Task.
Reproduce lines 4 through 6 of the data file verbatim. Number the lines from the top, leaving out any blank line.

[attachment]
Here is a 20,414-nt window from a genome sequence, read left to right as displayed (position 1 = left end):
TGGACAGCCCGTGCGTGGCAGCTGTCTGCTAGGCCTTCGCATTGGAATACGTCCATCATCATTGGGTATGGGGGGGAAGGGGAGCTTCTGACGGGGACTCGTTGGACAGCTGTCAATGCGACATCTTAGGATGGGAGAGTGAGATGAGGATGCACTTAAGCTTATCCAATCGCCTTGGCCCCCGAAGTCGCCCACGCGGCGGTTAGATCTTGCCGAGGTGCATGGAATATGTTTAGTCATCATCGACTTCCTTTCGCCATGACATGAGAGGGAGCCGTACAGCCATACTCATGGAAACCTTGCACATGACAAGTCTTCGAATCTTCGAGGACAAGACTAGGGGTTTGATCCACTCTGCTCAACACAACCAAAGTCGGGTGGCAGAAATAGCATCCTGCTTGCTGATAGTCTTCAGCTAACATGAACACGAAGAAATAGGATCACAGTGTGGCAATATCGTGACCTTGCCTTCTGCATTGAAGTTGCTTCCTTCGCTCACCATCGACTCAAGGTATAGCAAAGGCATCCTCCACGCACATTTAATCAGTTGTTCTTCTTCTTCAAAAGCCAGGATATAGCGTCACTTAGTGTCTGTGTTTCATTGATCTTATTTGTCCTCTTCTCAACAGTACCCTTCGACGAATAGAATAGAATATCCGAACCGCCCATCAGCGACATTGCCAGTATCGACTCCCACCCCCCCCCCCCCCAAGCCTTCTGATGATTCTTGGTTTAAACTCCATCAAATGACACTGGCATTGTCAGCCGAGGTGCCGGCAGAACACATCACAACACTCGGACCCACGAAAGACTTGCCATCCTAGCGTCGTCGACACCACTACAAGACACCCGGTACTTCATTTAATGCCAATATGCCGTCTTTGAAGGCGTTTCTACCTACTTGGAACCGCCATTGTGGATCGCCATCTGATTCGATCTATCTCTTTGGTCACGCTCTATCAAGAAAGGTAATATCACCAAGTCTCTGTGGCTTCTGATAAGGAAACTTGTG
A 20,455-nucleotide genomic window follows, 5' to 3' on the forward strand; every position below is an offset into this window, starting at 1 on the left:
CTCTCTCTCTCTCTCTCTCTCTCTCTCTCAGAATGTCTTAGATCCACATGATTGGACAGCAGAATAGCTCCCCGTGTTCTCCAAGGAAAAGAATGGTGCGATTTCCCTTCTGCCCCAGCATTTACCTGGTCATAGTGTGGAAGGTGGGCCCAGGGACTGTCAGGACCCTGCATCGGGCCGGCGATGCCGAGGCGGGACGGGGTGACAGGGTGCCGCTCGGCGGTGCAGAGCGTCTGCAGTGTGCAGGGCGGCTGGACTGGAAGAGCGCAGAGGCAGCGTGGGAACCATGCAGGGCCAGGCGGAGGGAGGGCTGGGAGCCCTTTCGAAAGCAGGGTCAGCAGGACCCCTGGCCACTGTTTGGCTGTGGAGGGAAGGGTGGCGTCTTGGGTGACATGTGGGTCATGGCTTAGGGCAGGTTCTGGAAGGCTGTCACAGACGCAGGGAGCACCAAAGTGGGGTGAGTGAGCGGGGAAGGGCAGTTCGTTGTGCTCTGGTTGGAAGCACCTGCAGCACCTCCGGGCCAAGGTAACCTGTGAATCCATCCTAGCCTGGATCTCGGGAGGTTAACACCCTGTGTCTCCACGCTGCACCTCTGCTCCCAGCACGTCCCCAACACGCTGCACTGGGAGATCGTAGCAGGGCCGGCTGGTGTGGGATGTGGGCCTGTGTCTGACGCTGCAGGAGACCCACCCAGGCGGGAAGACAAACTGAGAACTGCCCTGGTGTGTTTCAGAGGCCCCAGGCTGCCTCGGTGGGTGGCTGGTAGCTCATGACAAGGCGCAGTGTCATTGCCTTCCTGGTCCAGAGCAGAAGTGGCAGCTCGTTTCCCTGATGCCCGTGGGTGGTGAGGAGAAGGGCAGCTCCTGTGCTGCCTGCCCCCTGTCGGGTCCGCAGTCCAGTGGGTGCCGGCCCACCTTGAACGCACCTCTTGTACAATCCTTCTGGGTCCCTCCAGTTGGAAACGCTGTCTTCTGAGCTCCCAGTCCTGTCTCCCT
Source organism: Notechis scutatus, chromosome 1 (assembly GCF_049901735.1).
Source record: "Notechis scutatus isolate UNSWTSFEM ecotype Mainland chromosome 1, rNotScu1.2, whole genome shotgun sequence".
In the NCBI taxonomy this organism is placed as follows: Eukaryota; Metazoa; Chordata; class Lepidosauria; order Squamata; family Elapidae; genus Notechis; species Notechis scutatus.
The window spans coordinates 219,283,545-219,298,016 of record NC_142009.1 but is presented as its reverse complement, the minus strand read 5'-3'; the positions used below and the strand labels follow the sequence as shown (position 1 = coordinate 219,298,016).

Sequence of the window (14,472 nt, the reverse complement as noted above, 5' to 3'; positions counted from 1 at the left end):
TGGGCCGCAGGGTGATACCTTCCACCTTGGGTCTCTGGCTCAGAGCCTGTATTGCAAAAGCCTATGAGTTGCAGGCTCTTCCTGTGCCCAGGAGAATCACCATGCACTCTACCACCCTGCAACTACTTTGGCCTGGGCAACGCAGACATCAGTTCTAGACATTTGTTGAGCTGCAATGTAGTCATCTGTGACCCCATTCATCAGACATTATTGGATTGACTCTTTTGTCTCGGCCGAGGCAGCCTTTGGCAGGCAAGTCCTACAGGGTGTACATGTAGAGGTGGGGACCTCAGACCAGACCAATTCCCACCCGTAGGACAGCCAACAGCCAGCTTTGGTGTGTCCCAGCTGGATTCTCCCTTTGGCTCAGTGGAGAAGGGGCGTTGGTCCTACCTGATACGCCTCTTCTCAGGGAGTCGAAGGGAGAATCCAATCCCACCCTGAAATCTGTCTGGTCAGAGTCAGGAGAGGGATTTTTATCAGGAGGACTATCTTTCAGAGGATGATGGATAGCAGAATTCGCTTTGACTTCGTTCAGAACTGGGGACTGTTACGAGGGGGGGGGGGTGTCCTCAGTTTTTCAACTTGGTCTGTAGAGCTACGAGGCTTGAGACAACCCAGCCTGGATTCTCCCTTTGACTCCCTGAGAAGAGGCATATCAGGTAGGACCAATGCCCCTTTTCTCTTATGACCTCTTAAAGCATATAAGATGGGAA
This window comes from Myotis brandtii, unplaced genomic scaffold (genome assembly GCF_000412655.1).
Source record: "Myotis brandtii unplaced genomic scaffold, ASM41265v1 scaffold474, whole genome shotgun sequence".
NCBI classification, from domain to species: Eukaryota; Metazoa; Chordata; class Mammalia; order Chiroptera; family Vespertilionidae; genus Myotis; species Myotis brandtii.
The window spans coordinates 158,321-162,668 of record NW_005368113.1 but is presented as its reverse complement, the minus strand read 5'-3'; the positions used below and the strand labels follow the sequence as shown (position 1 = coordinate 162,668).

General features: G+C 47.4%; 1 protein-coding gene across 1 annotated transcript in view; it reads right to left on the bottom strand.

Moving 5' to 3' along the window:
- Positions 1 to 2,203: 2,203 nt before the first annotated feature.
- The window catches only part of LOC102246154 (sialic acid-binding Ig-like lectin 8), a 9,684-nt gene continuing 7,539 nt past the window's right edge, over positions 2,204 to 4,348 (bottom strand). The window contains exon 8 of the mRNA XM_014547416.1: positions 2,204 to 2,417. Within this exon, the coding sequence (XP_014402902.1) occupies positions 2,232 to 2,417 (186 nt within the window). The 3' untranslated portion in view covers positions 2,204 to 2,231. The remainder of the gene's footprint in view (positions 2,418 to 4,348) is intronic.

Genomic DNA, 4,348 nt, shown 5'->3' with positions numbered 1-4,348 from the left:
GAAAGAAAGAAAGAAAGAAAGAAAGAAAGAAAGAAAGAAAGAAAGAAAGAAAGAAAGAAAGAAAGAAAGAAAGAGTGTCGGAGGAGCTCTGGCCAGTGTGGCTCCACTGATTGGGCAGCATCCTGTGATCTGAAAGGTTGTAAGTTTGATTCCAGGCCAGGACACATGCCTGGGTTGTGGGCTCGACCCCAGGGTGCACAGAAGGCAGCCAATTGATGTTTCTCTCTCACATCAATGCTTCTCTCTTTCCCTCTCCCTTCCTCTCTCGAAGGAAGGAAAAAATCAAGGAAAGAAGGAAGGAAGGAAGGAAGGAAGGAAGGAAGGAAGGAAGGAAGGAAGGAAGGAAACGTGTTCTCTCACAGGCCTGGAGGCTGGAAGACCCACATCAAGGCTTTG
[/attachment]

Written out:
CTCTCTCTCTCTCTCTCTCTCTCTCTCTCAGAATGTCTTAGATCCACATGATTGGACAGCAGAATAGCTCCCCGTGTTCTCCAAGGAAAAGAATGGTGCGATTTCCCTTCTGCCCCAGCATTTACCTGGTCATAGTGTGGAAGGTGGGCCCAGGGACTGTCAGGACCCTGCATCGGGCCGGCGATGCCGAGGCGGGACGGGGTGACAGGGTGCCGCTCGGCGGTGCAGAGCGTCTGCAGTGTGCAGGGCGGCTGGACTGGAAGAGCGCAGAGGCAGCGTGGGAACCATGCAGGGCCAGGCGGAGGGAGGGCTGGGAGCCCTTTCGAAAGCAGGGTCAGCAGGACCCCTGGCCACTGTTTGGCTGTGGAGGGAAGGGTGGCGTCTTGGGTGACATGTGGGTCATGGCTTAGGGCAGGTTCTGGAAGGCTGTCACAGACGCAGGGAGCACCAAAGTGGGGTGAGTGAGCGGGGAAGGGCAGTTCGTTGTGCTCTGGTTGGAAGCACCTGCAGCACCTCCGGGCCAAGGTAACCTGTGAATCCATCCTAGCCTGGATCTCGGGAGGTTAACACCCTGTGTCTCCACGCTGCACCTCTGCTCCCAGCACGTCCCCAACACGCTGCACTGGGAGATCGTAGCAGGGCCGGCTGGTGTGGGATGTGGGCCTGTGTCTGACGCTGCAGGAGACCCACCCAGGCGGGAAGACAAACTGAGAACTGCCCTGGTGTGTTTCAGAGGCCCCAGGCTGCCTCGGTGGGTGGCTGGTAGCTCATGACAAGGCGCAGTGTCATTGCCTTCCTGGTCCAGAGCAGAAGTGGCAGCTCGTTTCCCTGATGCCCGTGGGTGGTGAGGAGAAGGGCAGCTCCTGTGCTGCCTGCCCCCTGTCGGGTCCGCAGTCCAGTGGGTGCCGGCCCACCTTGAACGCACCTCTTGTACAATCCTTCTGGGTCCCTCCAGTTGGAAACGCTGTCTTCTGAGCTCCCAGTCCTGTCTCCCT
Source organism: Notechis scutatus, chromosome 1 (assembly GCF_049901735.1).
Source record: "Notechis scutatus isolate UNSWTSFEM ecotype Mainland chromosome 1, rNotScu1.2, whole genome shotgun sequence".